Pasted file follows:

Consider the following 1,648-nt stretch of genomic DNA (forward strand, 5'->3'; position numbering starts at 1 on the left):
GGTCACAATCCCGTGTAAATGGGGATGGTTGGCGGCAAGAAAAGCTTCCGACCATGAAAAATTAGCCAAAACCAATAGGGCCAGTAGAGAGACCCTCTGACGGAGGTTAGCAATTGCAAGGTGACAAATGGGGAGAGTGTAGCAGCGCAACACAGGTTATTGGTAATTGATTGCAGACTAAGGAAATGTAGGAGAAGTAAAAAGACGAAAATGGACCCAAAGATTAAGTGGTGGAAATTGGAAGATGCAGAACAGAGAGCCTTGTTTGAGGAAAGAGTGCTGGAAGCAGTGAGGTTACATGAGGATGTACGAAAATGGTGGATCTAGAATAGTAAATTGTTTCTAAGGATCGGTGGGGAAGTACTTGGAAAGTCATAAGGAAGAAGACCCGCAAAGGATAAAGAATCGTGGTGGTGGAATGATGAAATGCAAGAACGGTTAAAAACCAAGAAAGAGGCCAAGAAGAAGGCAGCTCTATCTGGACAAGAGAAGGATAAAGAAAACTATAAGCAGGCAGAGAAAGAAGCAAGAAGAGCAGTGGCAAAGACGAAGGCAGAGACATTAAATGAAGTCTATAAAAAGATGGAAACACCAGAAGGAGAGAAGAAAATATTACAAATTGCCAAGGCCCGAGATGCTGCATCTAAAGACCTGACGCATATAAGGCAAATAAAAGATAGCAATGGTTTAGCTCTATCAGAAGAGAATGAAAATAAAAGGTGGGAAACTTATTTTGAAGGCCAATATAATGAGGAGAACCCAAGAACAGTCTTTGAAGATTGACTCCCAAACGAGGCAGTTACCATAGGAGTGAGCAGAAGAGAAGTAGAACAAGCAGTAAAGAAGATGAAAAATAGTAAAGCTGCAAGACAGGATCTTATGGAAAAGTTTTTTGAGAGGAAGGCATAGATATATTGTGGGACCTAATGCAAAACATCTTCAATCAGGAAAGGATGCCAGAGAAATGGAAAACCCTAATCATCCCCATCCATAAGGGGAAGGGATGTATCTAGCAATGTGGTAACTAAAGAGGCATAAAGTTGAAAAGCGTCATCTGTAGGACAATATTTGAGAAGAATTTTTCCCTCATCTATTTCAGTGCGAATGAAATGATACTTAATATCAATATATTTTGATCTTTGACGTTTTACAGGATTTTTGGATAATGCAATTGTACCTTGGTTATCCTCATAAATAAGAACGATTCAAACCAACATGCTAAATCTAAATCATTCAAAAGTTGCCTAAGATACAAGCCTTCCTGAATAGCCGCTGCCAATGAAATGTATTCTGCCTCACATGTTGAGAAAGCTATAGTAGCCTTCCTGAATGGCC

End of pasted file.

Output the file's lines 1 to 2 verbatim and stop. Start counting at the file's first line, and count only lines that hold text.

Consider the following 1,648-nt stretch of genomic DNA (forward strand, 5'->3'; position numbering starts at 1 on the left):
GGTCACAATCCCGTGTAAATGGGGATGGTTGGCGGCAAGAAAAGCTTCCGACCATGAAAAATTAGCCAAAACCAATAGGGCCAGTAGAGAGACCCTCTGACGGAGGTTAGCAATTGCAAGGTGACAAATGGGGAGAGTGTAGCAGCGCAACACAGGTTATTGGTAATTGATTGCAGACTAAGGAAATGTAGGAGAAGTAAAAAGACGAAAATGGACCCAAAGATTAAGTGGTGGAAATTGGAAGATGCAGAACAGAGAGCCTTGTTTGAGGAAAGAGTGCTGGAAGCAGTGAGGTTACATGAGGATGTACGAAAATGGTGGATCTAGAATAGTAAATTGTTTCTAAGGATCGGTGGGGAAGTACTTGGAAAGTCATAAGGAAGAAGACCCGCAAAGGATAAAGAATCGTGGTGGTGGAATGATGAAATGCAAGAACGGTTAAAAACCAAGAAAGAGGCCAAGAAGAAGGCAGCTCTATCTGGACAAGAGAAGGATAAAGAAAACTATAAGCAGGCAGAGAAAGAAGCAAGAAGAGCAGTGGCAAAGACGAAGGCAGAGACATTAAATGAAGTCTATAAAAAGATGGAAACACCAGAAGGAGAGAAGAAAATATTACAAATTGCCAAGGCCCGAGATGCTGCATCTAAAGACCTGACGCATATAAGGCAAATAAAAGATAGCAATGGTTTAGCTCTATCAGAAGAGAATGAAAATAAAAGGTGGGAAACTTATTTTGAAGGCCAATATAATGAGGAGAACCCAAGAACAGTCTTTGAAGATTGACTCCCAAACGAGGCAGTTACCATAGGAGTGAGCAGAAGAGAAGTAGAACAAGCAGTAAAGAAGATGAAAAATAGTAAAGCTGCAAGACAGGATCTTATGGAAAAGTTTTTTGAGAGGAAGGCATAGATATATTGTGGGACCTAATGCAAAACATCTTCAATCAGGAAAGGATGCCAGAGAAATGGAAAACCCTAATCATCCCCATCCATAAGGGGAAGGGATGTATCTAGCAATGTGGTAACTAAAGAGGCATAAAGTTGAAAAGCGTCATCTGTAGGACAATATTTGAGAAGAATTTTTCCCTCATCTATTTCAGTGCGAATGAAATGATACTTAATATCAATATATTTTGATCTTTGACGTTTTACAGGATTTTTGGATAATGCAATTGTACCTTGGTTATCCTCATAAATAAGAACGATTCAAACCAACATGCTAAATCTAAATCATTCAAAAGTTGCCTAAGATACAAGCCTTCCTGAATAGCCGCTGCCAATGAAATGTATTCTGCCTCACATGTTGAGAAAGCTATAGTAGCCTTCCTGAATGGCC